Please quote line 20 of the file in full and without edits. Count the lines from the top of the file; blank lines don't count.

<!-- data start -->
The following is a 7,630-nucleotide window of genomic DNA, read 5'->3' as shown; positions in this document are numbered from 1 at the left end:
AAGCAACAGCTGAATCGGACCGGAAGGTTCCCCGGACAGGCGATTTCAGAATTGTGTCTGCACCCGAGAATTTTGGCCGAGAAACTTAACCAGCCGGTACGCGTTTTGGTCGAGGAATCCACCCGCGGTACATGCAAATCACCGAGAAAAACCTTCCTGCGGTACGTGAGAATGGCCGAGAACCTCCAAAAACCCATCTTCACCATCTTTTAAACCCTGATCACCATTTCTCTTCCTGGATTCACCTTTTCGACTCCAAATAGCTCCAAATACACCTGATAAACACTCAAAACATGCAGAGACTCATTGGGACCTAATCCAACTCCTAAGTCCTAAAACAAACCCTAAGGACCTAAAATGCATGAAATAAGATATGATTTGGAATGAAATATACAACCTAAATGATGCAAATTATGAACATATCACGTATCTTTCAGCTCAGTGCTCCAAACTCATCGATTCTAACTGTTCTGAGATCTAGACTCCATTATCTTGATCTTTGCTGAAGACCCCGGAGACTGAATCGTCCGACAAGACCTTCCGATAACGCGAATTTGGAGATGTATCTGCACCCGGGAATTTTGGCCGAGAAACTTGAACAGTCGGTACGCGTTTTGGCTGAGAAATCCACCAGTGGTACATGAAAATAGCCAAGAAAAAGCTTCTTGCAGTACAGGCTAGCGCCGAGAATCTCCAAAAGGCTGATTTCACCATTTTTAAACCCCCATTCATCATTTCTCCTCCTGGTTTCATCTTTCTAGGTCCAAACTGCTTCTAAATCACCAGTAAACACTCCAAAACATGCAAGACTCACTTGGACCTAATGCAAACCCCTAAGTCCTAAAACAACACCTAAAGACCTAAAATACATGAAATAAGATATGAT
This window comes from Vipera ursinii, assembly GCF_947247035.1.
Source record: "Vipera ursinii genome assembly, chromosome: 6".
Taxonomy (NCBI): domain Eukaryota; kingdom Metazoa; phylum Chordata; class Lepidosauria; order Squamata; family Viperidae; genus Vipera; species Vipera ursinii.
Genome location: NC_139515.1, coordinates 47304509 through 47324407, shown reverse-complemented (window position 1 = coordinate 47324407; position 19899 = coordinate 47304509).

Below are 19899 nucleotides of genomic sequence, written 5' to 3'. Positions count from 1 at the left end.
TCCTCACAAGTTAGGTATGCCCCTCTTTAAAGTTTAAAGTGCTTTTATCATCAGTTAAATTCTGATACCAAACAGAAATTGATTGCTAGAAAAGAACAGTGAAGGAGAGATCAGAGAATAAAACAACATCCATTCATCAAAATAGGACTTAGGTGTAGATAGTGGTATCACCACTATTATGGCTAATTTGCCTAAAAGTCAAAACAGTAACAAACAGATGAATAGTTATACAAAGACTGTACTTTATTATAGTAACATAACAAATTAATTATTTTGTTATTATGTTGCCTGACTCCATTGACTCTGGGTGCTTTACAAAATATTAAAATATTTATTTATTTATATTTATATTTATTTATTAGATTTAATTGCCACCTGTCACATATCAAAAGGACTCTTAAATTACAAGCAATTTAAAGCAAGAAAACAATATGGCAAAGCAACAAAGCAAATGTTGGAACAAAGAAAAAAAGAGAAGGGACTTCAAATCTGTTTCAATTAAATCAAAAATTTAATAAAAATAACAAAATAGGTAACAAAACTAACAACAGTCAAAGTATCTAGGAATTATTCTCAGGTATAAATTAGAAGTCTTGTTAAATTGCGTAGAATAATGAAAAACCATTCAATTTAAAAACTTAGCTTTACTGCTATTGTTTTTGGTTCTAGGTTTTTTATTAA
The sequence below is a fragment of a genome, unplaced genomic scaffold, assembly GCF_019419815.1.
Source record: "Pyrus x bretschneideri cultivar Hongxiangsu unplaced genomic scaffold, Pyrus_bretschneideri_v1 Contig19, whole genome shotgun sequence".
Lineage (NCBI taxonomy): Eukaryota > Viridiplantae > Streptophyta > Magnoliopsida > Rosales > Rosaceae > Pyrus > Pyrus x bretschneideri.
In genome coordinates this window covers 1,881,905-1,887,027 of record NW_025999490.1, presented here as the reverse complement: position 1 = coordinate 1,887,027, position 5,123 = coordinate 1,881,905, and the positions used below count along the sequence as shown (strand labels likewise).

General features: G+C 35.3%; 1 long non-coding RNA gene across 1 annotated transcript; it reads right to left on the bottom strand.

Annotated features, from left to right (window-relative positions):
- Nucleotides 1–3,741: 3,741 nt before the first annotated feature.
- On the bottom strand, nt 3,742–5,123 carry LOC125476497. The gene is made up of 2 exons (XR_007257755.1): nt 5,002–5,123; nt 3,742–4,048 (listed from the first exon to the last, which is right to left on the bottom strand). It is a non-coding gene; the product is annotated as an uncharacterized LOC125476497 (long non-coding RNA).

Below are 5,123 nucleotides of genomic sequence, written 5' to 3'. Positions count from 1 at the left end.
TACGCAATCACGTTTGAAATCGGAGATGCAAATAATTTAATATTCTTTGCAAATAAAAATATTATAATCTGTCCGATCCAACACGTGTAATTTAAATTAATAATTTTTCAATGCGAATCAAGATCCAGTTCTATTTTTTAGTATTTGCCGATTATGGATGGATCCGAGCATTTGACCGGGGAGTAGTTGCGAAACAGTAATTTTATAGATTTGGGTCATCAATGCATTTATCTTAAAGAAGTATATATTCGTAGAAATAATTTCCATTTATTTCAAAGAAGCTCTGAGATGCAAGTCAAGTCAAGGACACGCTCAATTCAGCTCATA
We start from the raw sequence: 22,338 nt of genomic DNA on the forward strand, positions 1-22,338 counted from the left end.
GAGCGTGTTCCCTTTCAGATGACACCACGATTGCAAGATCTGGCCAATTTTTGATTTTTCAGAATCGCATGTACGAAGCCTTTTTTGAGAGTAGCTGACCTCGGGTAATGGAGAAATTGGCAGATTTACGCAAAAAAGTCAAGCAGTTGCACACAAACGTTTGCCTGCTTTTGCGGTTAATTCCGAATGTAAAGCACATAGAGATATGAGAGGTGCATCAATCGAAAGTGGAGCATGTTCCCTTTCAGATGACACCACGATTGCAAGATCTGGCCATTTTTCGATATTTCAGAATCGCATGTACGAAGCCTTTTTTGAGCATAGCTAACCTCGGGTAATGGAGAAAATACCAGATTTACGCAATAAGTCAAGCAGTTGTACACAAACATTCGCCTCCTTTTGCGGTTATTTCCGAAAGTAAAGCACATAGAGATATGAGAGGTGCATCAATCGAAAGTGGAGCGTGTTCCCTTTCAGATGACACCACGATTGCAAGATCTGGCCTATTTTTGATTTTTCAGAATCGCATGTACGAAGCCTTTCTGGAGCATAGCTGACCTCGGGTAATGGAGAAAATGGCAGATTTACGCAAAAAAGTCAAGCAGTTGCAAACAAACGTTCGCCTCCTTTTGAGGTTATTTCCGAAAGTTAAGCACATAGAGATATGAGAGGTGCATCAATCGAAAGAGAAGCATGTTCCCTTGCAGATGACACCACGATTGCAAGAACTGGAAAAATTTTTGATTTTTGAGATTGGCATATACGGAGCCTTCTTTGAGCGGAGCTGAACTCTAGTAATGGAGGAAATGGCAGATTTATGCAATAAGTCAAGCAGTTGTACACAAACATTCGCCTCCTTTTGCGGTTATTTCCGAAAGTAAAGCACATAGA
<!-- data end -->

GAGCGTGTTCCCTTTCAGATGACACCACGATTGCAAGATCTGGCCAATTTTTGATTTTTCAGAATCGCATGTACGAAGCCTTTTTTGAGAGTAGCTGACCTCGGGTAATGGAGAAATTGGCAGATTTACGCAAAAAAGTCAAGCAGTTGCACACAAACGTTTGCCTGCTTTTGCGGTTAATTCCGAATGTAAAGCACATAGAGATATGAGAGGTGCATCAATCGAAAGTGGAGCATGTTCCCTTTCAGATGACACCACGATTGCAAGATCTGGCCATTTTTCGATATTTCAGAATCGCATGTACGAAGCCTTTTTTGAGCATAGCTAACCTCGGGTAATGGAGAAAATACCAGATTTACGCAATAAGTCAAGCAGTTGTACACAAACATTCGCCTCCTTTTGCGGTTATTTCCGAAAGTAAAGCACATAGAGATATGAGAGGTGCATCAATCGAAAGTGGAGCGTGTTCCCTTTCAGATGACACCACGATTGCAAGATCTGGCCTATTTTTGATTTTTCAGAATCGCATGTACGAAGCCTTTCTGGAGCATAGCTGACCTCGGGTAATGGAGAAAATGGCAGATTTACGCAAAAAAGTCAAGCAGTTGCAAACAAACGTTCGCCTCCTTTTGAGGTTATTTCCGAAAGTTAAGCACATAGAGATATGAGAGGTGCATCAATCGAAAGAGAAGCATGTTCCCTTGCAGATGACACCACGATTGCAAGAACTGGAAAAATTTTTGATTTTTGAGATTGGCATATACGGAGCCTTCTTTGAGCGGAGCTGAACTCTAGTAATGGAGGAAATGGCAGATTTATGCAATAAGTCAAGCAGTTGTACACAAACATTCGCCTCCTTTTGCGGTTATTTCCGAAAGTAAAGCACATAGA